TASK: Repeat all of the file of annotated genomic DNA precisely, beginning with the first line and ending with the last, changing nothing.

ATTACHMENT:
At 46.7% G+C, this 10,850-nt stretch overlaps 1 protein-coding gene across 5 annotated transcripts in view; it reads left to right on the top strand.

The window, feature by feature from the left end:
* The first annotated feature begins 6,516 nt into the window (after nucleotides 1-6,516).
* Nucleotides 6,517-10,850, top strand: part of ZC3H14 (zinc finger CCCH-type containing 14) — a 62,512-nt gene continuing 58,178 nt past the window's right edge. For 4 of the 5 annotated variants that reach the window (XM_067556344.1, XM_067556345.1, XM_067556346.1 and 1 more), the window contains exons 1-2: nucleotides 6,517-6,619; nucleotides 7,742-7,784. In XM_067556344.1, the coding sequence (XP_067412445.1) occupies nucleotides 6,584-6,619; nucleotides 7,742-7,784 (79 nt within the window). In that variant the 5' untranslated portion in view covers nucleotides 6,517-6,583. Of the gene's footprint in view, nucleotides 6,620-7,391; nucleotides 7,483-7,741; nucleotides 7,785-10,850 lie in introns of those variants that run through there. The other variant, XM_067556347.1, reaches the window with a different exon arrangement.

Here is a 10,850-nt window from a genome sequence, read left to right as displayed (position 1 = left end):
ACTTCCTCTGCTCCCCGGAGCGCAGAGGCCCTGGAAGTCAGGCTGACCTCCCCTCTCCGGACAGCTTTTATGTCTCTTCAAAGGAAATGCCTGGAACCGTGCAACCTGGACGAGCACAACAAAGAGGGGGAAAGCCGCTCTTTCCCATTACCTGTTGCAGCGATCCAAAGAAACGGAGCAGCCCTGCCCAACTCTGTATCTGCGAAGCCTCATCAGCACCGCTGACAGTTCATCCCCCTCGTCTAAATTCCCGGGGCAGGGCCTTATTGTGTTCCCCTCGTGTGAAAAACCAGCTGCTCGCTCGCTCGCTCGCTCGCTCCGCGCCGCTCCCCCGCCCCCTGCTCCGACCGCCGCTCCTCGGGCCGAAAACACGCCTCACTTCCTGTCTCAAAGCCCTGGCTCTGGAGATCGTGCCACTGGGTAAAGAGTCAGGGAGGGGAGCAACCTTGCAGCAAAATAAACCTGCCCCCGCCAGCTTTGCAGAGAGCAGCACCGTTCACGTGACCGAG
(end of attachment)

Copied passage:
At 46.7% G+C, this 10,850-nt stretch overlaps 1 protein-coding gene across 5 annotated transcripts in view; it reads left to right on the top strand.

The window, feature by feature from the left end:
* The first annotated feature begins 6,516 nt into the window (after nucleotides 1-6,516).
* Nucleotides 6,517-10,850, top strand: part of ZC3H14 (zinc finger CCCH-type containing 14) — a 62,512-nt gene continuing 58,178 nt past the window's right edge. For 4 of the 5 annotated variants that reach the window (XM_067556344.1, XM_067556345.1, XM_067556346.1 and 1 more), the window contains exons 1-2: nucleotides 6,517-6,619; nucleotides 7,742-7,784. In XM_067556344.1, the coding sequence (XP_067412445.1) occupies nucleotides 6,584-6,619; nucleotides 7,742-7,784 (79 nt within the window). In that variant the 5' untranslated portion in view covers nucleotides 6,517-6,583. Of the gene's footprint in view, nucleotides 6,620-7,391; nucleotides 7,483-7,741; nucleotides 7,785-10,850 lie in introns of those variants that run through there. The other variant, XM_067556347.1, reaches the window with a different exon arrangement.

Here is a 10,850-nt window from a genome sequence, read left to right as displayed (position 1 = left end):
ACTTCCTCTGCTCCCCGGAGCGCAGAGGCCCTGGAAGTCAGGCTGACCTCCCCTCTCCGGACAGCTTTTATGTCTCTTCAAAGGAAATGCCTGGAACCGTGCAACCTGGACGAGCACAACAAAGAGGGGGAAAGCCGCTCTTTCCCATTACCTGTTGCAGCGATCCAAAGAAACGGAGCAGCCCTGCCCAACTCTGTATCTGCGAAGCCTCATCAGCACCGCTGACAGTTCATCCCCCTCGTCTAAATTCCCGGGGCAGGGCCTTATTGTGTTCCCCTCGTGTGAAAAACCAGCTGCTCGCTCGCTCGCTCGCTCGCTCCGCGCCGCTCCCCCGCCCCCTGCTCCGACCGCCGCTCCTCGGGCCGAAAACACGCCTCACTTCCTGTCTCAAAGCCCTGGCTCTGGAGATCGTGCCACTGGGTAAAGAGTCAGGGAGGGGAGCAACCTTGCAGCAAAATAAACCTGCCCCCGCCAGCTTTGCAGAGAGCAGCACCGTTCACGTGACCGAG